The bill is also unlikely to impact ongoing disputes between giant firms like Samsung and Apple, or the recent acquisition of Motorola's patent portfolio by Google—in these cases it's not necessarily the vailidity of the patent that's being questioned (though in the Apple case Samsung is trying to devalue Apple's design patent on the iPad by claiming, bizarrely, prior art exists in the form of a movie prop from Kubrick's 2001 movie) but rather that a peer is violating a patent that's been granted to protect a genuine innovation. 

Meanwhile, individual inventors and smaller companies are wary of the reform, because their smaller assets may make filing a patent and paying for it a more difficult process, even if they're innovative enough to have come up with a thoroughly novel idea. One can argue that this enables a new angle for venture capitalists to get in to smaller companies, with micro investments on the hope that a novel patent could turn into a serious income-earner, but there are still many detractors to the bill.

Ultimately the AI Act does reform U.S. patent law, and at least will radically shake up the entire system of innovation, IP protection, and IP legal cases—and it may prevent certain classes of patent troll. It may unsettle smaller innovators, and at first it may even spur a flurry of new lawsuits as interested parties see an opportunity to make money from the new rulings. And it won't affect many of the larger-scale extant cases, which will just roll on for years earning lawyers some serious cash. 

Chat about this news with Kit Eaton on Twitter and Fast Company too.

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10 Comments

  • Guest

    disable a class of patent troll who documents an idea but never applies
    for a patent until someone else does, replicating their invention.

    What if I didn't *want* to patent my idea?  I wanted it to be public domain.  That shouldn't allow some megacorporation to patent my idea and prevent me from making it.

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  • Maurice Haff

    If you would like to get a good handle on the new legislation, its implications, and how it will be implemented, I suggest you checkout the article "America Invents: Lies, Damn Lies and Legislative History" by my friend Gene Quinn on IPWatchdog.com.  As for the discussion here regarding "patent trolls"  all should remember that patents are property.  In the USA, property rights are protected (usually).  Property owners have the right to sell, rent, and exclude others from use... just like your house.  If you purchase five beach houses and rent them to various users, but choose not use them yourself, are you a "real estate troll"?  Think about it.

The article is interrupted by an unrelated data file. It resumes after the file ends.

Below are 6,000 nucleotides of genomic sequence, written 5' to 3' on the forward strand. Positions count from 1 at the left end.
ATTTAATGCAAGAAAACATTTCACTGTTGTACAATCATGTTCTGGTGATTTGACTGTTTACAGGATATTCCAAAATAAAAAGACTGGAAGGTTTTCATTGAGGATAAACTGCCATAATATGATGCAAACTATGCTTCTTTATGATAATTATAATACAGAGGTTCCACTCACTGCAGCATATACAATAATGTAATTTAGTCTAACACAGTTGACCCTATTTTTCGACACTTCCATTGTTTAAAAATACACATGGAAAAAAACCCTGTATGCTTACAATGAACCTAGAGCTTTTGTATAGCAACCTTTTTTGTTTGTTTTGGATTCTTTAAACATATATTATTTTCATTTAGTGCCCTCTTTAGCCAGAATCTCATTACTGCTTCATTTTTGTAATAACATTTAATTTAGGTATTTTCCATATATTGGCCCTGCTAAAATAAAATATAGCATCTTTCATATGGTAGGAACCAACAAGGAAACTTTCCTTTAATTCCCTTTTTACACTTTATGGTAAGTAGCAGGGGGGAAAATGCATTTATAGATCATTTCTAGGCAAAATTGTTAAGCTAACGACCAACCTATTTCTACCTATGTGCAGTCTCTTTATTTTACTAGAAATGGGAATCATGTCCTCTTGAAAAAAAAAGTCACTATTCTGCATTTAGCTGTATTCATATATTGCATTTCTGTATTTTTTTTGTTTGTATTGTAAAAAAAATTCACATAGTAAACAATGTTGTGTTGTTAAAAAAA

• Gloria Buono Daly

    This information is going to be very useful. Hopefully my idea will come to fruition. Thanks again.

  • james bradley

    IMHO, as per my understanding and reading of the proposed law, the night that congress passed it, is 180 degrees out from our esteemed colleague, the writer's understanding.
    In an attempt to bridge that misunderstanding, I offer, to patent is to 'expose', from latin. Is the US system not the first to demonstrate, i.e. the device, system etc must work? Is the rest of the world not first to patent, i.e. to write it up?
    Isn't it that presently a little inventor has to build or commonly prove in court that they were diligent in rendering commercial a device, system, service method, ..., generally an expensive undertaking?
    A first to submit system implies that, provided there are enough of our esteemed colleagues in DC that are examining for suitability for enablement, this is all that is required, and a 'troll' with development money can't overtake the little guy so easily, as the troll would by reading someone's application and building first.
    Isn't it that companies like Big Blue, siting in the cat bird's seat recognise that they will make more when the little guy succeeds, and are therefore on the good side of this bill?

  • Greg

    I'd agree with Vic that the title of "patent troll" is misused in this story.  The example of people filing patents, making to attempt to commercialize it only to sue someone who sells a similar item is more fitting of a patent troll.